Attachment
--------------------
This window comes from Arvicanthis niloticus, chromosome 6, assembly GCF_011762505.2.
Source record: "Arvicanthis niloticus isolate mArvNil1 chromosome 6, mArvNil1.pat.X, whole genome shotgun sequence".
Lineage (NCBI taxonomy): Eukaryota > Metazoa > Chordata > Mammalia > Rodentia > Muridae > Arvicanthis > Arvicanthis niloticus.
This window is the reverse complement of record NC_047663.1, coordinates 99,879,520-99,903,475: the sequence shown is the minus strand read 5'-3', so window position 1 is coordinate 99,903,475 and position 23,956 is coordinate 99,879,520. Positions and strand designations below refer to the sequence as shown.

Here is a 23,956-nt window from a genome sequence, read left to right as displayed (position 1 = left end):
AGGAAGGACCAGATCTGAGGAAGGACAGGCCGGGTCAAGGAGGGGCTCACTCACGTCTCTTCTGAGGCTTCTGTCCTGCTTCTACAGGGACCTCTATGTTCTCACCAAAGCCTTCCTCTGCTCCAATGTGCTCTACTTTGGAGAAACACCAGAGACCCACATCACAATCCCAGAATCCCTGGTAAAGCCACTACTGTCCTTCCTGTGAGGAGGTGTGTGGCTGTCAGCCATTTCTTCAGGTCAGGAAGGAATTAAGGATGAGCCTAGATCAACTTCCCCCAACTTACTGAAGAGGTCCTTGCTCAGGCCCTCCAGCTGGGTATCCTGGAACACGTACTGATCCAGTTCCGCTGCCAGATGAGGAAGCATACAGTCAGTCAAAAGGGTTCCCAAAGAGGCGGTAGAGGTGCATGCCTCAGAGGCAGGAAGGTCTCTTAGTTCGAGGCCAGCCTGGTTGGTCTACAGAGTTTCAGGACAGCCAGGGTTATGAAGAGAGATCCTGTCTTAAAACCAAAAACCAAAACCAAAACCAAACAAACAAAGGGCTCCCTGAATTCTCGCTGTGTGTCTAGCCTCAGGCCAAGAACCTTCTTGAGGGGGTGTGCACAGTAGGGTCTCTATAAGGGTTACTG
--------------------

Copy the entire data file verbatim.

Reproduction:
This window comes from Arvicanthis niloticus, chromosome 6, assembly GCF_011762505.2.
Source record: "Arvicanthis niloticus isolate mArvNil1 chromosome 6, mArvNil1.pat.X, whole genome shotgun sequence".
Lineage (NCBI taxonomy): Eukaryota > Metazoa > Chordata > Mammalia > Rodentia > Muridae > Arvicanthis > Arvicanthis niloticus.
This window is the reverse complement of record NC_047663.1, coordinates 99,879,520-99,903,475: the sequence shown is the minus strand read 5'-3', so window position 1 is coordinate 99,903,475 and position 23,956 is coordinate 99,879,520. Positions and strand designations below refer to the sequence as shown.

Here is a 23,956-nt window from a genome sequence, read left to right as displayed (position 1 = left end):
AGGAAGGACCAGATCTGAGGAAGGACAGGCCGGGTCAAGGAGGGGCTCACTCACGTCTCTTCTGAGGCTTCTGTCCTGCTTCTACAGGGACCTCTATGTTCTCACCAAAGCCTTCCTCTGCTCCAATGTGCTCTACTTTGGAGAAACACCAGAGACCCACATCACAATCCCAGAATCCCTGGTAAAGCCACTACTGTCCTTCCTGTGAGGAGGTGTGTGGCTGTCAGCCATTTCTTCAGGTCAGGAAGGAATTAAGGATGAGCCTAGATCAACTTCCCCCAACTTACTGAAGAGGTCCTTGCTCAGGCCCTCCAGCTGGGTATCCTGGAACACGTACTGATCCAGTTCCGCTGCCAGATGAGGAAGCATACAGTCAGTCAAAAGGGTTCCCAAAGAGGCGGTAGAGGTGCATGCCTCAGAGGCAGGAAGGTCTCTTAGTTCGAGGCCAGCCTGGTTGGTCTACAGAGTTTCAGGACAGCCAGGGTTATGAAGAGAGATCCTGTCTTAAAACCAAAAACCAAAACCAAAACCAAACAAACAAAGGGCTCCCTGAATTCTCGCTGTGTGTCTAGCCTCAGGCCAAGAACCTTCTTGAGGGGGTGTGCACAGTAGGGTCTCTATAAGGGTTACTG